Such a mess in Catalonia. Following a document sent to the United Nations human rights committee stating that the Spanish government has “violated Carles Puigdemont’s right to participate in political life by forcing him to be in exile” (here), news comes that the UN has accepted the complaint and has asked Spain to answer. The whole performance could be dragged out for another twelve months. Puigdemont was arrested at the Danish/German frontier this Sunday and his car was found to have a geo-locator fixed to it by the Spanish secret service. This whole situation is understandably raising tensions in Catalonia.
‘From installing new locks to essential legalities and finding furniture to dealing with your local town hall, A Place in the Sun provides some tips for anyone who has just received the keys to their new Spanish home’. Here.
‘The number of Spanish home sales inscribed in the Land Registry was up by 24% in January, the biggest start-of-year increase since the recovery began, thought the market in Catalonia still shows signs of weakness. There were 42,745 Spanish home sales inscribed in the Land Register in January, and 47,289 if you include homes subsidised by the Government, known as VPO. Sales in the free market were the highest they have been since May 2008...’ From Mark Stücklin’s Spanish Property Insight here.
‘The Spanish administration is again seeking to demolish a property belonging to an elderly British couple in the region of Andalucía even though Christine and Noel Payne, a retired couple in their seventies from Sussex, built their house with planning permission from the town hall of Albox, Almería. In a sad case of history repeating itself, their case is not dissimilar to that of Helen and Len Prior whose home in Vera was demolished in 2008 when the regional government revoked the planning permission granted by the town hall. The Prior's received (some) compensation in 2018 after a decade of costly legal proceedings and continue to live in the garage of their former home’. A note from the AUAN. A piece in the provincial daily La Voz de Almería is titled ‘We are not going to allow the problem with our house to kill us’. The Anglo-Spanish lawyer for the family writes in La Comarca here about ‘The Kafkian world of Andalusian planning’.
Agent Travel says that tourist numbers in Spain will rise to over 120 million people in ten years from now.
The Guardian looks at the occasional anger against the overcrowding of tourists (an anger rarely shown by local businesses) in certain destinations: ‘...tourism bosses across Europe are frantically trying to implement new measures that will keep locals happy and economies afloat. “Someone said there is no over-tourism, only under-management,” noted the World Tourism Organisation secretary general, Zurab Pololikashvili, when asked how the industry could move forward. “What we are facing is the clear need to step up the governance of tourist flows on the ground, especially if we look at growing tourist numbers in general and growing flows to urban destinations.”...’. One solution from the experts is to tighten up the rules on private rentals (experts don’t rent out their spare-bedrooms). The World Travel & Tourism Council has warned Spain (which received in 2017 some 172,900 million euros from tourism) about turismofobia. Preferente has the story here.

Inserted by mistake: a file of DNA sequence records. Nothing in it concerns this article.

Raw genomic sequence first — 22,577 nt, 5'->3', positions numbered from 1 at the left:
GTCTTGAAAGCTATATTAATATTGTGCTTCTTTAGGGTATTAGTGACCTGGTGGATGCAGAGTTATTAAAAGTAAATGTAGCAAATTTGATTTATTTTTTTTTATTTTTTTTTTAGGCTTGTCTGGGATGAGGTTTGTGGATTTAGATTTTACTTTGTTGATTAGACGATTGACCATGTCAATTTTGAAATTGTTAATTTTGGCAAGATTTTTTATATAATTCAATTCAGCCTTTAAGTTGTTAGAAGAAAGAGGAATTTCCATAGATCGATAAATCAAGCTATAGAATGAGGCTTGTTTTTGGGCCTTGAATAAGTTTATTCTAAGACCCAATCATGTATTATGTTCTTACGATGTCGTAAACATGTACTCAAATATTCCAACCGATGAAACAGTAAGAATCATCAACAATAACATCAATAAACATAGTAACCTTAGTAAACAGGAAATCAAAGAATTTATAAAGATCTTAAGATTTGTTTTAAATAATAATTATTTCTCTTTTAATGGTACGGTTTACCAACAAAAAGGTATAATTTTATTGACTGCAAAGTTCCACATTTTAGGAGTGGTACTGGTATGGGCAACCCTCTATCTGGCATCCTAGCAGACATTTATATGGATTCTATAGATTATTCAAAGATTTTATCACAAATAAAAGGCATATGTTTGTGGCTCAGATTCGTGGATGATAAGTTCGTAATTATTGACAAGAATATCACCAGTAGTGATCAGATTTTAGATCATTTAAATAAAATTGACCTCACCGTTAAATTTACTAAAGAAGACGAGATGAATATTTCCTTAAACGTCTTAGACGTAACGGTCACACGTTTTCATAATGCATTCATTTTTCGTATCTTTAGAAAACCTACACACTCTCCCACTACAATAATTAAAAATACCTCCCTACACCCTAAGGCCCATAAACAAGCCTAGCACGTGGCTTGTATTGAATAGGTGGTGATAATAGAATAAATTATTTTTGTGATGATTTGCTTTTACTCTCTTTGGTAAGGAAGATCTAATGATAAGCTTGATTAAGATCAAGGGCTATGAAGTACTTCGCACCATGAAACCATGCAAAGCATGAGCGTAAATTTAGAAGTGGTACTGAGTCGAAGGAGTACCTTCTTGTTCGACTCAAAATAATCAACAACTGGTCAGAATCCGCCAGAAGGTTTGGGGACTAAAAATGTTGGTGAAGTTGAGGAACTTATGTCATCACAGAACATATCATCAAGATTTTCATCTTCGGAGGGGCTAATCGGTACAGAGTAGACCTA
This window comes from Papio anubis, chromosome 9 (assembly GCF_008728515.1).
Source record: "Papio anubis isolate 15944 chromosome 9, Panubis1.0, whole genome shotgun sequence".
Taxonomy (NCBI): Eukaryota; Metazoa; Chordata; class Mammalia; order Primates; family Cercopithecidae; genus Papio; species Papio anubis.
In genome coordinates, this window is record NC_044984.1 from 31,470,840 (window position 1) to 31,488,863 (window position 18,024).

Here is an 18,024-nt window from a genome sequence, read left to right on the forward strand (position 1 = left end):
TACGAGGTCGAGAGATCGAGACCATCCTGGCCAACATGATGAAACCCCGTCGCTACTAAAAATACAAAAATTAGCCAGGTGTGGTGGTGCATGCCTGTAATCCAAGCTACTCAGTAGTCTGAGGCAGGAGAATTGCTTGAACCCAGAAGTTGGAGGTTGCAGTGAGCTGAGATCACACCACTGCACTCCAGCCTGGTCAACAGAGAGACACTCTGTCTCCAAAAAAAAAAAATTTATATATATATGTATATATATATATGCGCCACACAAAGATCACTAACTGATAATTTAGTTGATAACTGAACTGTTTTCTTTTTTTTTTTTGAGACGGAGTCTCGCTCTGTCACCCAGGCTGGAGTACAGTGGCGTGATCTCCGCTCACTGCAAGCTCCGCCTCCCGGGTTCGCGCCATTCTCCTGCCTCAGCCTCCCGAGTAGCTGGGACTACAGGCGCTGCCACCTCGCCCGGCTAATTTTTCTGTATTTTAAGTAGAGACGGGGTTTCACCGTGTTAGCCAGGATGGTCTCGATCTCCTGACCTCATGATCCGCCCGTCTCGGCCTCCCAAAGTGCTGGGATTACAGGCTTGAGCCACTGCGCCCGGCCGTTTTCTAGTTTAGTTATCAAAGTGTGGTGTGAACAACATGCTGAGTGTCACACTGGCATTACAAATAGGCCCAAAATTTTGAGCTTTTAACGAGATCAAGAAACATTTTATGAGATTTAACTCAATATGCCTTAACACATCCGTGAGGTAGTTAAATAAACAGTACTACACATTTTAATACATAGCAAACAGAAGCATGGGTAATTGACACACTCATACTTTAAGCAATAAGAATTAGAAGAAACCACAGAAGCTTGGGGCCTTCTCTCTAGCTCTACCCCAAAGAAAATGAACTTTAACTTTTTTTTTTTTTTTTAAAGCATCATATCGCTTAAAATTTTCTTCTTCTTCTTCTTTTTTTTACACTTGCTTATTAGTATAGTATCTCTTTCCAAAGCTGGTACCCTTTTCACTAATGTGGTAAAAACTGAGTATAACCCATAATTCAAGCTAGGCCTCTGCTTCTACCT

Spanish airports must sell small bottles of water for no more than one euro. La Ser has the story here.
From El Independiente: ‘Spain wants to take control of Cuba's airports. Following the diplomatic and business fiasco that resulted in the loss of the Havana airport concession to France, work is now underway to manage the rest of the island's international airfields’.
‘A Costa del Sol hotel is set to receive a €150 million makeover. The Princess hotel in Estepona will be turned into an all-inclusive luxury complex after being bought by Ikos Resorts. “Ikos Andalucia will open its doors in May 2020, with the aim of becoming the best luxury all-inclusive resort in the country,” the company said, which will present the Ikos Infinite Lifestyle experience with this project in Spain...’. From The Olive Press here.
Headline from VozPópuli: ‘S&P raises Spain's rating to A- and expects "Catalonia will remain part of Spain"’.
From El Mundo: ‘National Public Debt increased by 37,000 million euros in 2017 to reach 98.3% of GDP, two tenths of a point above the target’.
Taxes: ‘The Ministry of Finance estimates that this year’s collection will reach a new record high of 210,015 million euros, an increase of 6% over last year’. Found at El Mundo here.
Customers for the ‘Golden Visas’ in Spain are growing fast, says El Diario here, with a current 41,000 foreigners (mainly Russian and Chinese) benefitting from the system. To apply, one needs to have 500,000 in property, or a million euros in stocks and shares...
‘More than 93% of German companies believe that the economic situation in Spain is ‘good’ or ‘satisfactory’, 25 points higher than two years ago, as reported by Reuters. This is according to the bi-yearly survey “German Companies in Spain” published this Thursday and prepared by the German Chamber of Commerce for Spain in collaboration with the IESE Business School’. An article from The Corner here.
Why is the electric so gosh darn expensive, asks Filosofía en una Lata de Galletas? Now someone has written a book one can upload as a pdf file asking this very question.
The story from last week – whether Cristina Cifuentes (the president of the Madrid Region) has got her degree or was it a porky – continues. Ms Cifuentes says, from a TV screen, that she is suing the director and the senior political journalist at El Diario who broke the story with a querella criminal (she is talking jail-time!). (A video from the editor is here). Meanwhile, the Partido Popular is itself now getting worried... As El Confidencial points out, if the story is true, then that’ll be the end of the Partido Popular for the region. Between the Cifuentes and the Catalonia situation, says Zona Crítica, Spain’s reputation is crumbling abroad.